IEC provides a framework to test and certify renewable energy technology.
The Growing Importance of Global-scale Renewable Energy
Antoinette Price | IEC
Reprinted from IEC e-tech magazine
Over the last five years, the cost of renewable power generation technologies has dropped while the technology has improved. Biomass for power, hydropower, geothermal and onshore wind can all now provide electricity competitively compared to fossil fuel-fired power generation, according to the International Renewable Energy Agency (IRENA).
From sunshine to power (Photo: Siemens)
During the 2015 Paris COP 21 meeting, a number of important commitments were agreed to in order to tackle climate change by reducing emissions. Increasing renewable energy production is part of the solution and will help provide growing world populations with clean, affordable and sustainable energy. Moreover, a report by Bloomberg, says that by 2040, renewables will account for just under 60% of the world’s new power-generating capacity.
Lowering risks and inspiring confidence in the technology
Investment in renewable energy (RE) is vital to achieving the above-mentioned goals. Investors must be sure that the technology is safe, reliable and durable. Against this backdrop, the IEC provides International Standards for technical performance and safety for renewable energy systems.
The IEC System for Certification to Standards Relating to Equipment for Use in Renewable Energy Applications (IECRE) provides a framework within which to test and certify that solar PV technology, wind, and marine energy conversion systems fulfil the requirements of these Standards.
Established recently in June 2014, the IECRE sectors have been working to put rules, processes and structures in place. In 2016, IECRE issued its first two Wind Energy Certificates in the last quarter.
Who develops the Standards?
The following IEC technical committees (TCs) produce International Standards for RE:
IEC TC 4: Hydraulic turbines (water power – rivers)
Focusing on turbine runners and pump impellers; hydro turbine acceptance tests; control systems testing; evaluating cavitation pitting and discharge measurement methods as well as hydraulic turbine efficiency; vibration, stability, upgrading and rehabilitation.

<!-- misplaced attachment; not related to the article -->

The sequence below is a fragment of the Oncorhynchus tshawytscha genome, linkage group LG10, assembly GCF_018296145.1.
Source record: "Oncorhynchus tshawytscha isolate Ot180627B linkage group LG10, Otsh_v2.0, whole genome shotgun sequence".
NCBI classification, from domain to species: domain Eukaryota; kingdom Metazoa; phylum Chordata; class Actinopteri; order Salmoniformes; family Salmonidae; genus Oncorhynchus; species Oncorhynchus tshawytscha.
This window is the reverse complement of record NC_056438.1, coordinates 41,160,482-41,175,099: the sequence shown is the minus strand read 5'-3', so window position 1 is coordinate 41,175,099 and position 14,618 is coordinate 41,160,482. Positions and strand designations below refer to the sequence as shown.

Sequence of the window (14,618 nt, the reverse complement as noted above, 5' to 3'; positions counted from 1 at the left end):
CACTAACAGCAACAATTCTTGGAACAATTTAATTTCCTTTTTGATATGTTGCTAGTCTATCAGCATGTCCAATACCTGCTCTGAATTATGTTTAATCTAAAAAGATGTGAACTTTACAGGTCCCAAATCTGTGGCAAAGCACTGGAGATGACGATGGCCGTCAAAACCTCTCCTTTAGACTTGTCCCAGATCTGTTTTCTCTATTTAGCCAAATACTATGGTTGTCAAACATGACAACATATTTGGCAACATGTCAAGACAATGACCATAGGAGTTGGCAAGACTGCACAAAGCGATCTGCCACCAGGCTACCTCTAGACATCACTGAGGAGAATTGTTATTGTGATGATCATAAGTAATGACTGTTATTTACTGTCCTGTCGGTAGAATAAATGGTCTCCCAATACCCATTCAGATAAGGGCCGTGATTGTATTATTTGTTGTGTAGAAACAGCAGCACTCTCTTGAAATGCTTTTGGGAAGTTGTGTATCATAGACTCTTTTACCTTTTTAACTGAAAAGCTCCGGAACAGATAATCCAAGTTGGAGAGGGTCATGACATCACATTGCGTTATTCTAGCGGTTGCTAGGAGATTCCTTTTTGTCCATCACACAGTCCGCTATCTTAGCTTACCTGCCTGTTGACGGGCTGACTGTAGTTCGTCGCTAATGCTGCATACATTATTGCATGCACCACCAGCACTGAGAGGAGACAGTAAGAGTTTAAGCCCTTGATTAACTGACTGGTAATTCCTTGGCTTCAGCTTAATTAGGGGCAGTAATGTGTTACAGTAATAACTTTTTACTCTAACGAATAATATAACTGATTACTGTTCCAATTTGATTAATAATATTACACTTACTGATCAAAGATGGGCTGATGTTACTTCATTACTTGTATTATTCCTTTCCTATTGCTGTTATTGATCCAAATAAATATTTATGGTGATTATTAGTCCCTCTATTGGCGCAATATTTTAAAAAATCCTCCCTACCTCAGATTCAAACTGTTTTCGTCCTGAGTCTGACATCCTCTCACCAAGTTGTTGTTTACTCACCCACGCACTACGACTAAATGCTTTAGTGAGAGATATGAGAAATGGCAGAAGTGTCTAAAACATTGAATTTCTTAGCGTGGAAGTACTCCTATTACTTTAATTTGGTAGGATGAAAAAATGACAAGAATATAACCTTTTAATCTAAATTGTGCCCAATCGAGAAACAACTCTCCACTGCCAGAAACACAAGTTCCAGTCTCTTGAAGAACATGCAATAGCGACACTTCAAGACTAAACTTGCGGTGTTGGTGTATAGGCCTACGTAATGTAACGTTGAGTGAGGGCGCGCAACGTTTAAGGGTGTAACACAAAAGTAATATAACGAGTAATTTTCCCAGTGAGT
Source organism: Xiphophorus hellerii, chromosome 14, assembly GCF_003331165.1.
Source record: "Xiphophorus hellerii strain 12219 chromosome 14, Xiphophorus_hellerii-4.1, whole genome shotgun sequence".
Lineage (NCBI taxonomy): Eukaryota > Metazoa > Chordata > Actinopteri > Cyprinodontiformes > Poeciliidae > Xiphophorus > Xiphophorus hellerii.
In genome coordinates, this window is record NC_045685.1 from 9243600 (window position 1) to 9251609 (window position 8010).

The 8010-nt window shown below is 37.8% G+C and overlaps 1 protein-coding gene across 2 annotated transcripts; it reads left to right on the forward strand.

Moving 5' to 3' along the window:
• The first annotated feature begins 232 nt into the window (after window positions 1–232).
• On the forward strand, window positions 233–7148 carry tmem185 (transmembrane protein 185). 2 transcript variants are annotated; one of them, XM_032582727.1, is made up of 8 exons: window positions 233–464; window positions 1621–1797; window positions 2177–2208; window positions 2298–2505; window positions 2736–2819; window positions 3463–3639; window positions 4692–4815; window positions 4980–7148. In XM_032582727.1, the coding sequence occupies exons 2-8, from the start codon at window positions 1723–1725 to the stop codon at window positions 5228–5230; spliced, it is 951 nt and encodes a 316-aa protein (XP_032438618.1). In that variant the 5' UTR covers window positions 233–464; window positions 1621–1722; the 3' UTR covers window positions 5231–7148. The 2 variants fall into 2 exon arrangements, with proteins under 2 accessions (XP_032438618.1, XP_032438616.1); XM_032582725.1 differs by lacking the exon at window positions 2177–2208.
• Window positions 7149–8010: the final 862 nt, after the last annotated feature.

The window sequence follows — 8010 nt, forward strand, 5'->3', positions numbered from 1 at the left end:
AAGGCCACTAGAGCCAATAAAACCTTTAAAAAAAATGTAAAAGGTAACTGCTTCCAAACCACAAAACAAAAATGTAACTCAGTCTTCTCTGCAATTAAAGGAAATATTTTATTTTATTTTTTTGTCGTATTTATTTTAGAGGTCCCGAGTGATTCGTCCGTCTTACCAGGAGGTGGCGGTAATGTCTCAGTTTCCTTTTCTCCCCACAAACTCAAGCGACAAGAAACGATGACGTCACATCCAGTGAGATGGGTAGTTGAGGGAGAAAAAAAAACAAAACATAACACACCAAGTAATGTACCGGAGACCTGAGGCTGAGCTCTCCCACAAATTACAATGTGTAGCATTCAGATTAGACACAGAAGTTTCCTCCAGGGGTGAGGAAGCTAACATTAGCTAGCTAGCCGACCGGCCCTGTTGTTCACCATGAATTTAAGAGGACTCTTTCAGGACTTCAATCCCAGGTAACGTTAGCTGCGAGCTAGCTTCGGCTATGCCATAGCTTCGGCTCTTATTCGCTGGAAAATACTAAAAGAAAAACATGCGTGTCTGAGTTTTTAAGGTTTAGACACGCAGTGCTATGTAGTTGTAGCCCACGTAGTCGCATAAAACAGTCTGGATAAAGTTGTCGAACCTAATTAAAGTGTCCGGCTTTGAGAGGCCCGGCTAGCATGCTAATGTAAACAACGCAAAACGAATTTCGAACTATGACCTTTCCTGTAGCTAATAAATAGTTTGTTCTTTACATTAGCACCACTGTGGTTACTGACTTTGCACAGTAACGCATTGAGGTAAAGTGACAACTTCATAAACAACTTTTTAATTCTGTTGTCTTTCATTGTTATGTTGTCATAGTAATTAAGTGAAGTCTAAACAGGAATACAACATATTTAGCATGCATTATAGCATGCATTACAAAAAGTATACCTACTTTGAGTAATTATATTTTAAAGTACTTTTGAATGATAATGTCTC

IEC TC 114: Marine energy – Wave and tidal energy converters (water power – oceans)
Covers system definition; performance measurement of wave, tidal and water current energy converters; resource assessment requirements; design and survivability; safety requirements; power quality; manufacturing and factory testing; evaluation and mitigation of environmental impact.
IEC TC 82: Solar photovoltaic energy systems
For all the elements in the entire photovoltaic energy conversion system, including the interface with the electrical system(s) to which energy is supplied. For example, defining terms and symbols; salt mist corrosion testing; design qualification and type approval of crystalline silicon and thin-film modules as well as for methods to evaluate PV module performance in different conditions during the year; new technology storage systems; system commissioning, maintenance and disposal; system and component safety issues, also for grid-connected systems on buildings and utility-connected inverters; and aspects of environmental protection.
IEC TC 117: Solar thermal electric plants
For systems of Solar Thermal Electric (STE) plants and all the elements of the entire STE energy system, define terminology, design and installation requirements; performance measurement techniques and test methods; safety requirements; "power quality" issues for all systems and address issues of connectivity and interoperability with power grid connections.
IEC TC 88: Wind turbines
Covers safety, measurement techniques and test procedures for wind turbine generator systems, design requirements, performance; acoustic noise measurement techniques; measurement of mechanical loads, and communications for monitoring and control of wind power plants. It also works on design requirements for offshore wind turbines, for gearboxes and wind farm power performance testing.
The content & opinions in this article are the author’s and do not necessarily represent the views of AltEnergyMag
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